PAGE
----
Christmas in Korea: The Holidays as an Expatriate

“Then the Grinch thought of something he hadn’t before! What if Christmas, he thought, doesn’t come from a store. What is Christmas…. perhaps…. means a little bit more.”

Dr. Seuss

Christmas party with good friends.

Merriam – Webster Definition

               scrooge: a miserly person
My Definition
               scrooge: that inner monster that threatens to appear around the holidays. a distant relative of the Grinch, a creature that rears its pathetic head to try and convince expats that the holidays only hold sadness and disappointment. 
A December chill has fallen on Ulsan, South Korea, and school is slowly winding down for winter vacation. Unfortunately, the landscape is not blanketed in snow, which has me wistfully dreaming of a white Christmas in Minnesota. Perhaps some of the most difficult adjustments for expatriates, like myself, occur during the holidays. It is all too easy when separated from family and friends to focus on the negatives, the differences, and missing out on holiday traditions with loved ones. Far too often the holidays can turn expats into a sad version of Mr. Scrooge. Thankfully, I have learned at least some delightful strategies to battle my inner Grinch, and embrace my expatriate Christmas.

Strategy #1
 Celebrating holidays from home and staying in touch with my roots is important, but it sometimes requires adding a little creative twist to certain traditions. 

Every year my family gathers to plan, construct, and beautify several gingerbread houses. Now, with the nieces and nephews joining in on the fun, the magic of Christmas is even more infectious.

I was thoroughly disappointed to be missing out on this tradition with my family this year, and my inner scrooge almost got the better of me. However, I decided to ignore the homesick feelings and use my creativity to my advantage. Instead of gingerbread I planned on making graham cracker houses with my co-work and her family. Well, we couldn’t find graham crackers so we improvised and used some Korean cookies. 

Some of the details might have been changed, but I stopped the Grinch from stealing this tradition away from me. 

Chopsticks happen to make perfect supports while the icing is drying.

Mr. Clever Monkey mug was also quite helpful in the initial building stages.

Everything is assembled, it is time to decorate!

            Sharing a tradition I love with people that I care about is one of the best I keep away the homesick blues and bring on the Christmas cheer!

Ready for this candy-filled experience!

“Reflect upon your present blessings — of which every man has many — not on your past misfortunes, of which all men have some.”

Charles Dickens, A Christmas Carol

“I need to taste test this one, just to make sure it’s not poisoned,” he thought to himself (in Korean of course).

You can’t see me!!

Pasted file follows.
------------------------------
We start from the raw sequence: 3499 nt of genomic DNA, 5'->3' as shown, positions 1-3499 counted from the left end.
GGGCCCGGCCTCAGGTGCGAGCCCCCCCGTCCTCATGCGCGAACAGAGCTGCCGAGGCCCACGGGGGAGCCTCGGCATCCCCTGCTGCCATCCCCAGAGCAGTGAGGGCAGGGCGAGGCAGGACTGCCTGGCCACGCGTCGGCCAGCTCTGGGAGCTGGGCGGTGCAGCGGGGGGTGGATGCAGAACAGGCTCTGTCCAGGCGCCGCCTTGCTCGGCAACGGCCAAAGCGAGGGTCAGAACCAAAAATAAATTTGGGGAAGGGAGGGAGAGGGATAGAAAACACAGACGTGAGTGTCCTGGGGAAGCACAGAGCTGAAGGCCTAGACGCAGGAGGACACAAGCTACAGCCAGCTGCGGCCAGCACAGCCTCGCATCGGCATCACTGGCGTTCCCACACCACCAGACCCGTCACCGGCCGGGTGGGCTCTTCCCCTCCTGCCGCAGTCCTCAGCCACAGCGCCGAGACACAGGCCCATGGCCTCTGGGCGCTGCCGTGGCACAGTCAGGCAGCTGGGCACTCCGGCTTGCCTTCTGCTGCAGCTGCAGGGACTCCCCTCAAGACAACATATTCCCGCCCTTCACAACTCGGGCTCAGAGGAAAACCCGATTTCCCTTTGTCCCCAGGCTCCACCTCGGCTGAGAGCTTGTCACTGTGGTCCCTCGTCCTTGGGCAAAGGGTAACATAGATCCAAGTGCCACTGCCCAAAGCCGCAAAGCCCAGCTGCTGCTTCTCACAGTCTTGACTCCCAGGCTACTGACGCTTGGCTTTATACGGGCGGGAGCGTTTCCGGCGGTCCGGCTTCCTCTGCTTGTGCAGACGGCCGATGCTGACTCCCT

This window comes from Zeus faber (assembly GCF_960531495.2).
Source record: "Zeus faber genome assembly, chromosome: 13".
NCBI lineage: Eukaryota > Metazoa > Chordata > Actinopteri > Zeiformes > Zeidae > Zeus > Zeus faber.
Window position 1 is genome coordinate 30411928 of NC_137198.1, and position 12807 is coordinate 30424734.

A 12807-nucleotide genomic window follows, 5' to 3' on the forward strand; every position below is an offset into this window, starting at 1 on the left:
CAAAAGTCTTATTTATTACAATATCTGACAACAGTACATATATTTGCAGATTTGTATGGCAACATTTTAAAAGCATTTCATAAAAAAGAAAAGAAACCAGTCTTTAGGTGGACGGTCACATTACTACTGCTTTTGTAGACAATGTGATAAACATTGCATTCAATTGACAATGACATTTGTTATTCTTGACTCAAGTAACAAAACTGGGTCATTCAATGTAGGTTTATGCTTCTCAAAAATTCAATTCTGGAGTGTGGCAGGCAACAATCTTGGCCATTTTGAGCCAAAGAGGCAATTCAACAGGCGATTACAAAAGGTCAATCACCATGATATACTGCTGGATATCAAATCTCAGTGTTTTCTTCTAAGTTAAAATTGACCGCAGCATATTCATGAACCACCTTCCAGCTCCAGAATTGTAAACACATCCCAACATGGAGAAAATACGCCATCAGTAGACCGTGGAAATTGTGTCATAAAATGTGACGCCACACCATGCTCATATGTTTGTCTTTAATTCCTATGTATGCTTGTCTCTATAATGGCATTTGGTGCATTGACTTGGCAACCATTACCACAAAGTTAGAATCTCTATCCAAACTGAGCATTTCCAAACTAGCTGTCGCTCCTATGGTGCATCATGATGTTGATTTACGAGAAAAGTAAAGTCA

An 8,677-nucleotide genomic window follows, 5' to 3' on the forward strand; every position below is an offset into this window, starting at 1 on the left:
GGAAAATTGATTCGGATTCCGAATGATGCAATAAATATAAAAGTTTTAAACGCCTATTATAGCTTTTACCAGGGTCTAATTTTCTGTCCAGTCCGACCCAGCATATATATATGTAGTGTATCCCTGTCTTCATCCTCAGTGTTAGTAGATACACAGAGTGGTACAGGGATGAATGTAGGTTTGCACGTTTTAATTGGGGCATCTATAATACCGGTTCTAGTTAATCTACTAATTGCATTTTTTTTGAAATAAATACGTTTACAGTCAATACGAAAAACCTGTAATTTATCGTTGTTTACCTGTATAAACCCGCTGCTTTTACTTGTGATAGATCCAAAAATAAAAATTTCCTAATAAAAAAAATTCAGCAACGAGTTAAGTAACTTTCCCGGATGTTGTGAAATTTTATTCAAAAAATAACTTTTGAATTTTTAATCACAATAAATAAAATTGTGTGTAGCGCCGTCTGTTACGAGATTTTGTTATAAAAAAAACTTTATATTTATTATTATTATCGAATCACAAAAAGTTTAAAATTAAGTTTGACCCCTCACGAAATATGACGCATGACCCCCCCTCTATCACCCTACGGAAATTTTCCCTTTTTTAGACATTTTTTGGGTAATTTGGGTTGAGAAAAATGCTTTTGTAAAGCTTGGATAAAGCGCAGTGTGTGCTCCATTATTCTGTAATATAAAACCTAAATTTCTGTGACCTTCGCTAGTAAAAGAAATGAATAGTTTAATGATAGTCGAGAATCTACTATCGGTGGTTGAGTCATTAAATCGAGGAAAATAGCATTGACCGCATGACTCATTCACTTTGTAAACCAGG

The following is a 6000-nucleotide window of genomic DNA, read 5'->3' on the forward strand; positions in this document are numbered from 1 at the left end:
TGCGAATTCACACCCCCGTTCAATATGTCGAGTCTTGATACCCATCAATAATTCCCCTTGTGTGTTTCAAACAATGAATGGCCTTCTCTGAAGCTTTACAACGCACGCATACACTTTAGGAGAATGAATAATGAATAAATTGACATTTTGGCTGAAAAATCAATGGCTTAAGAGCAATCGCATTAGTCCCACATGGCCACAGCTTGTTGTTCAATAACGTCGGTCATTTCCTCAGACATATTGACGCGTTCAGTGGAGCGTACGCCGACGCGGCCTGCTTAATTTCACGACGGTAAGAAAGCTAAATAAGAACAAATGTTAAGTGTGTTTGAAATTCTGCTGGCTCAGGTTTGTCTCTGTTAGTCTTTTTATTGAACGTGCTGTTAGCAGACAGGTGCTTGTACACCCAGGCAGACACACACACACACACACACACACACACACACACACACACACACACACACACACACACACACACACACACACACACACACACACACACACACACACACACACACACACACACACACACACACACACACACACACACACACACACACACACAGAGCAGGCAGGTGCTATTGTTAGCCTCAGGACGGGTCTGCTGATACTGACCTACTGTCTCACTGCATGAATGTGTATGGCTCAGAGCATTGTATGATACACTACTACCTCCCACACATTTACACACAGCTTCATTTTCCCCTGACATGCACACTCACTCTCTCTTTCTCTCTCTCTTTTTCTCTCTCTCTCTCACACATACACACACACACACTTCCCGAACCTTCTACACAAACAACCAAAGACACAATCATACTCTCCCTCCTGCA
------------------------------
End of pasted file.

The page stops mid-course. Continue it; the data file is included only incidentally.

Strategy #2
Another way I have found to be effective in driving away any scroogy behavior is to surround oneself with “family” and friends. In Korea, the definition of family becomes much broader, but new “family” members can be just the key to driving away any lingering grinchiness. Spending time with my Korean family was balm to my soul and definitely enhanced my Christmas cheer.

For a Korean Christmas, good friends are equally important. While Christmas is generally a family holiday back in the States, in Korea the term “family” must extend to friends as well. 

Hayley cooking up some Christmas Eve grub.

“There is a bug, it was not invited to Christmas…….kill it!!!!!”

Merry Christmas!!

I caught Hayley’s inner Grinch on film. Thankfully, after the wine, Christmas music, and delicious food her inner scrooge was eventually mollified. 

Nothing quite like a little Air Mail Par avion for Christmas 🙂
Hayley makes wonderful mashed potatoes, if I ate potatoes I think hers would be my favorite. 

Cooking up a storm in the tiny kitchen that barely fits one person. 

“There is nothing in the world so irresistibly contagious as laughter and good humor.” 

Charles Dickens, A Christmas Carol

Christmas morning is not complete without a wealth of delicious food and the opening of many presents. Although Kaitlyn made out like a queen, the rest of us received lovely gifts as well.

Kaitlyn and I decided that modeling our awesome gifts from Hayley was necessary. 

Sara felt left out and decided to join in the fun. I think we could be the new advertisement for gmarket, right?

It would most certainly not be a Korean Christmas without a little Hello Kitty thrown in the mix. 

Christmas afternoon found me playing an epic game of SPOONS (markers in this case) with some more lovely friends 🙂

Strategy #3
Spending time with Family and friends for Christmas is of the utmost importance in maintaining ones sanity and Christmas spirit, but there is something is of equal importance………….

  GOOD FOOD…………….. and LOTS OF IT!!!!!!!

Christmas Eve Hors d’oeuvres

Delightful Christmas Eve Dinner

Scrumptious Christmas breakfast

Delicious Christmas lunch

So much COFFEE!!!!

My Favorite Present:


Kaitlyn gave Hayley, Sara, and I matching socks. I put them on directly as my feet were a bit chilled, and looked at them for a few seconds. The only thing my eyes would focus on was the giant white circle with a black dot in the middle. “Kaitlyn,” I said, “you got us cyclops socks?”
Hayley then held up her pair and rolled her eyes at me,  “oh, oops, I guess a teddy bear makes more sense since we’re in Korea.”

Merry Christmas and a Happy New Year!!

“Happy, happy Christmas, that can win us back to the delusions of our childhood days, recall to the old man the pleasures of his youth, and transport the traveler back to his own fireside and quiet home.”

Charles Dickens,

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